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Hakka or Kejia is one of the main subdivisions of the Chinese language spoken predominantly in southern China by the Hakka people and descendants in diaspora throughout East and Southeast Asia and around the world.

Due to its usage in scattered isolated regions where communication is limited to the local area, the Hakka language has developed numerous variant or dialects, spoken in Guangdongmarker, Fujianmarker, Jiangximarker, Guangxi, Sichuanmarker, Hunanmarker, and Guizhoumarker provinces, including Hainanmarker island and Taiwanmarker. Hakka is not mutually intelligible with Mandarin, Wu, Minnan, and most of the significant spoken variants of the Chinese language.

There is a pronunciation difference between the Taiwanese Hakka dialect and the Guangdong Hakka dialect. Among the dialects of Hakka, the Moi-yen/Moi-yan (梅縣, Pinyin: Méixiàn) dialect of northeast Guangdong has been typically viewed as a prime example of the Hakka language, forming a sort of standard dialect.

The Guangdongmarker Provincial Education Department created an official romanization of the Meixian Hakka dialect in 1960, one of four languages receiving this status in Guangdong.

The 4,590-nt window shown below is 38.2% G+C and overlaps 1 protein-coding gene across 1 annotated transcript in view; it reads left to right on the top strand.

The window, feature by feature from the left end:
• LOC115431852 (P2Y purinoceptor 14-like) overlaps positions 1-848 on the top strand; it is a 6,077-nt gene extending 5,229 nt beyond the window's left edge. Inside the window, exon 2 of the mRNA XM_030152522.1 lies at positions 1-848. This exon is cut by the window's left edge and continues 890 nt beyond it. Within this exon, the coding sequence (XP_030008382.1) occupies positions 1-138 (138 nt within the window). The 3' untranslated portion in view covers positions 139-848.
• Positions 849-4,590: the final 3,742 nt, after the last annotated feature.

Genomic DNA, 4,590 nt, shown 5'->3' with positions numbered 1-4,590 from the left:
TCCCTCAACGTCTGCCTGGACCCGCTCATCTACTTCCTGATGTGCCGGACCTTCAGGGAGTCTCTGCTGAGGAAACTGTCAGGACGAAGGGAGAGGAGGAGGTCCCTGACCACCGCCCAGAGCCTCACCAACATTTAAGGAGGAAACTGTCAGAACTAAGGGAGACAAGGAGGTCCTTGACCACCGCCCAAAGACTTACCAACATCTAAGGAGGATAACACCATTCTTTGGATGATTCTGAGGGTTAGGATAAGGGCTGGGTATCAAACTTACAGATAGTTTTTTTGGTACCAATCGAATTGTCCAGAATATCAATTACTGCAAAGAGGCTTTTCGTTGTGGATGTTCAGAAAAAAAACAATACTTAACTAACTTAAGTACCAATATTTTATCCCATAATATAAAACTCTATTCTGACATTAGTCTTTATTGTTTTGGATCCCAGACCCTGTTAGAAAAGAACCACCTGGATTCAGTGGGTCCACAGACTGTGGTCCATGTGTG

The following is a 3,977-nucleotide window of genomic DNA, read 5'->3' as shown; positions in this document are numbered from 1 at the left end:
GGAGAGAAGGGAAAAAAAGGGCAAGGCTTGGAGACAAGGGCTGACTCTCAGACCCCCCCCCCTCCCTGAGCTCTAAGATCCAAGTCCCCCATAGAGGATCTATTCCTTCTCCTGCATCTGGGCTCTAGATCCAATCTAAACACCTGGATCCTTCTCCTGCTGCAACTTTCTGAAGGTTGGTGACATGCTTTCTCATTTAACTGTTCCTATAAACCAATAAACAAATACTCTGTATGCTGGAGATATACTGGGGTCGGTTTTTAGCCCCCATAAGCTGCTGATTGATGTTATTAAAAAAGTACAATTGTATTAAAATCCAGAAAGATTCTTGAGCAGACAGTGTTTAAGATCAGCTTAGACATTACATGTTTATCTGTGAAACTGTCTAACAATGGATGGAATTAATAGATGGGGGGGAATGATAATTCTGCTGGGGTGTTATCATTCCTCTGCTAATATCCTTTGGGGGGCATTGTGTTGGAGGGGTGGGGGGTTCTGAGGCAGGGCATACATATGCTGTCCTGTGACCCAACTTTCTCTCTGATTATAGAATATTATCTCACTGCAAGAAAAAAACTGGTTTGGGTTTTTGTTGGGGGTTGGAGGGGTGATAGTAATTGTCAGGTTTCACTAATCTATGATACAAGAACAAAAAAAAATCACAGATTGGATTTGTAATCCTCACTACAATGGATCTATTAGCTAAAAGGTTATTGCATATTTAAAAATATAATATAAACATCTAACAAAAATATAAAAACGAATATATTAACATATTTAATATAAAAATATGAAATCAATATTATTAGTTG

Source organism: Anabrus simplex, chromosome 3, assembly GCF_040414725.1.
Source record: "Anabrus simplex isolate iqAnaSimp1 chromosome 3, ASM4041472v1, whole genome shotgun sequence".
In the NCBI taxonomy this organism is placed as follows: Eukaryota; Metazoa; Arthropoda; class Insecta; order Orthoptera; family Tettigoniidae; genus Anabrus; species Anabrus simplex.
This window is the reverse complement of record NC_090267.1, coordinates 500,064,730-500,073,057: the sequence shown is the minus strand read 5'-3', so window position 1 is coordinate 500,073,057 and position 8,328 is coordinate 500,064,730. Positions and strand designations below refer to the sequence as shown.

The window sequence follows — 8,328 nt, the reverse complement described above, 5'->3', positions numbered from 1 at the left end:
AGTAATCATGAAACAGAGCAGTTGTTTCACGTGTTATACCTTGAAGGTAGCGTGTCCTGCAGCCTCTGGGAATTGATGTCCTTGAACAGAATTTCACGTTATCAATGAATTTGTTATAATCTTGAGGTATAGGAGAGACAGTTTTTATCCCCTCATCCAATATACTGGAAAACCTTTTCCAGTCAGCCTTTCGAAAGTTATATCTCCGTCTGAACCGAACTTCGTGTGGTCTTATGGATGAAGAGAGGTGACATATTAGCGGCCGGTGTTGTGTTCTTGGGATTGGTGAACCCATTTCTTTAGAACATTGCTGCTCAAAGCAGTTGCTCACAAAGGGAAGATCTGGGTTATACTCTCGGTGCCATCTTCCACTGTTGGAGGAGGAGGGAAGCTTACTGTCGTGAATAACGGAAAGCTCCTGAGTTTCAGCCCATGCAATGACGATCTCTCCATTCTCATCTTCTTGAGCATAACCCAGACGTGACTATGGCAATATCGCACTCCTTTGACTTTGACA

See Identification of the varieties of Chinese for more on the dispute of whether Hakka and other Chinese linguistic groups should be properly considered languages or dialects.


The name of the Hakka people who are the predominant original native speakers of the language literally means "guest families" or "guest people": Hak 客 (Mandarin: kè) means "guest", and ka 家 (Mandarin: jiā) means "family". Amongst themselves, Hakka people variously called their language Hak-ka-fa (-va) 客家話, Hak-fa (-va), 客話, Tu-gong-dung-fa (-va) 土廣東話, literally, "Native Guangdong language," and Ngai-fa (-va) 話, "My/our language".


Early history